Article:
Also noteworthy is Clergy and Laity Concerned About Iraq, a multifaith organization of clergy and layfolk who oppose the Iraq war and who agitate for peace and justice. Their official existence began last April 4 at Riverside Church; the date was chosen in memory of Dr. King (and with the intent of continuing his legacy). They've written an open letter to the President, held a multireligious tent revival on Independence Mall and staged a civil disobedience action (those latter two events are described by "prisoner 151" here).
Another place to look for ecumenical social justice work is Rabbi Michael Lerner's Tikkun (both the magazine, and the community). They describe themselves as "an international community of people of many faiths calling for social justice and political freedom in the context of new structures of work, caring communities, and democratic social and economic arrangements."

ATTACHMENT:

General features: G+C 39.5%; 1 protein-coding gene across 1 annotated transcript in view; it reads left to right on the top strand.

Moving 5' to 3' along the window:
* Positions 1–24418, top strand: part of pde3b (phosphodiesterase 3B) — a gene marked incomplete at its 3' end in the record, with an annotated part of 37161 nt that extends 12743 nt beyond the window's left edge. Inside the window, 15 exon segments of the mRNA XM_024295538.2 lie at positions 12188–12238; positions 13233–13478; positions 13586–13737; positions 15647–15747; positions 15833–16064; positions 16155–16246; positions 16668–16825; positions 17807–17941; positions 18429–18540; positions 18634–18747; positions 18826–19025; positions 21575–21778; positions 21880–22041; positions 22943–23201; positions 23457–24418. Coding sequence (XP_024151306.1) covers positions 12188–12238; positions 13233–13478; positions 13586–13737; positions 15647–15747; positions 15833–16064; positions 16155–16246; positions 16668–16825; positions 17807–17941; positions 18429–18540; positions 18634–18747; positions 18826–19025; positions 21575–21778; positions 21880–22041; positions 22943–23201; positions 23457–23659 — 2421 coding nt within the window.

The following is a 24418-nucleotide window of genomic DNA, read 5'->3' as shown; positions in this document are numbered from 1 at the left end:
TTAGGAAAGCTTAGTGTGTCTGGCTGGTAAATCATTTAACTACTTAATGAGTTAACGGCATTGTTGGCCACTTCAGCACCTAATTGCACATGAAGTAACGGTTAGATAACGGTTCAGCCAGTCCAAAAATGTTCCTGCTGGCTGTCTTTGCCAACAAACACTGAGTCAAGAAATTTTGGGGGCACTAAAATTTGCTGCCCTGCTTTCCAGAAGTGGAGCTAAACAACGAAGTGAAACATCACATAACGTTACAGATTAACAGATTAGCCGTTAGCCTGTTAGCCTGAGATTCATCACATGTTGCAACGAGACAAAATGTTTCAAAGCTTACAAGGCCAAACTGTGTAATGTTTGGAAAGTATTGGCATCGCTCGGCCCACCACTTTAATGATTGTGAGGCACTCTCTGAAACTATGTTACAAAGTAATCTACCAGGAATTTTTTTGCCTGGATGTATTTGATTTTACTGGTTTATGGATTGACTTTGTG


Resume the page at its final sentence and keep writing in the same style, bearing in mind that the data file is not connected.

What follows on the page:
One of the Tikkun community's projects is the Network of Spiritual Progressives (you can read about their core vision here). They're holding a Spiritual Activism Conference in May, designed to be an ecumenical and interfaith experience which will bring together social justice-minded folks across the religious spectrum.
(I can't resist here putting in a plug for the Progressive Faith Blog Con, a July gathering for liberal religious bloggers which is also designed to be interfaith, and which will surely have a social justice component. I'm one of the organizers, and don't want to hijack this post to promote the event -- if you're interested, read more about planned programming here).
Those of us who care about social justice care about it deeply, but there aren't nearly enough of us to achieve the work that needs to be done. I'd like to see more people involved in this important work -- not just those of us on the liberal fringes of our traditions, but everyone who identifies themselves as a Christian or a Jew. How can we bring this dream to fruition? I think one answer lies in our scriptures.